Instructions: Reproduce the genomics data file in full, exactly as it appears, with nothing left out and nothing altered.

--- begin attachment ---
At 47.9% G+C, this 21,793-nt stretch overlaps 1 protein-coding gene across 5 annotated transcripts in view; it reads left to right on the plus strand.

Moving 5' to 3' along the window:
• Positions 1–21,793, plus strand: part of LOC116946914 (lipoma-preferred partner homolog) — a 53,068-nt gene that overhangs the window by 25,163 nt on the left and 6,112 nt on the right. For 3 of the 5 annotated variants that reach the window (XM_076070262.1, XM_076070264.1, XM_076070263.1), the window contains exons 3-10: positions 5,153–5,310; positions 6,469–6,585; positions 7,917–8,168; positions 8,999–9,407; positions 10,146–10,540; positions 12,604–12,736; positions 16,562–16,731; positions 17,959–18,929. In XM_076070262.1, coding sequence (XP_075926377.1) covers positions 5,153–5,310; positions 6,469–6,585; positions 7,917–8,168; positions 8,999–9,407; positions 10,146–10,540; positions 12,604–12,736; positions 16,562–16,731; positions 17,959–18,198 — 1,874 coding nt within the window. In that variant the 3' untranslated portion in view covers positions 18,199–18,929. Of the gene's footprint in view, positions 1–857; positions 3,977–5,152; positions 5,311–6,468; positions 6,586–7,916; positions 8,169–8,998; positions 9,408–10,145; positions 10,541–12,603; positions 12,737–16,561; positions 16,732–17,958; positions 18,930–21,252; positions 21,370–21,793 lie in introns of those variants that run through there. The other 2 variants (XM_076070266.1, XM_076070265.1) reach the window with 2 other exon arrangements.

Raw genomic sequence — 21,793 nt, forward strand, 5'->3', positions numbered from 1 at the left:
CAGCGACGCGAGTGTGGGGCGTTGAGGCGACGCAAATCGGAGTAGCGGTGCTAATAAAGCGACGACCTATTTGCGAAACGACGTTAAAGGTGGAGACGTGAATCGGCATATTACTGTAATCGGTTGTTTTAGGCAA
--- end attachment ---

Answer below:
At 47.9% G+C, this 21,793-nt stretch overlaps 1 protein-coding gene across 5 annotated transcripts in view; it reads left to right on the plus strand.

Moving 5' to 3' along the window:
• Positions 1–21,793, plus strand: part of LOC116946914 (lipoma-preferred partner homolog) — a 53,068-nt gene that overhangs the window by 25,163 nt on the left and 6,112 nt on the right. For 3 of the 5 annotated variants that reach the window (XM_076070262.1, XM_076070264.1, XM_076070263.1), the window contains exons 3-10: positions 5,153–5,310; positions 6,469–6,585; positions 7,917–8,168; positions 8,999–9,407; positions 10,146–10,540; positions 12,604–12,736; positions 16,562–16,731; positions 17,959–18,929. In XM_076070262.1, coding sequence (XP_075926377.1) covers positions 5,153–5,310; positions 6,469–6,585; positions 7,917–8,168; positions 8,999–9,407; positions 10,146–10,540; positions 12,604–12,736; positions 16,562–16,731; positions 17,959–18,198 — 1,874 coding nt within the window. In that variant the 3' untranslated portion in view covers positions 18,199–18,929. Of the gene's footprint in view, positions 1–857; positions 3,977–5,152; positions 5,311–6,468; positions 6,586–7,916; positions 8,169–8,998; positions 9,408–10,145; positions 10,541–12,603; positions 12,737–16,561; positions 16,732–17,958; positions 18,930–21,252; positions 21,370–21,793 lie in introns of those variants that run through there. The other 2 variants (XM_076070266.1, XM_076070265.1) reach the window with 2 other exon arrangements.

Raw genomic sequence — 21,793 nt, forward strand, 5'->3', positions numbered from 1 at the left:
CAGCGACGCGAGTGTGGGGCGTTGAGGCGACGCAAATCGGAGTAGCGGTGCTAATAAAGCGACGACCTATTTGCGAAACGACGTTAAAGGTGGAGACGTGAATCGGCATATTACTGTAATCGGTTGTTTTAGGCAA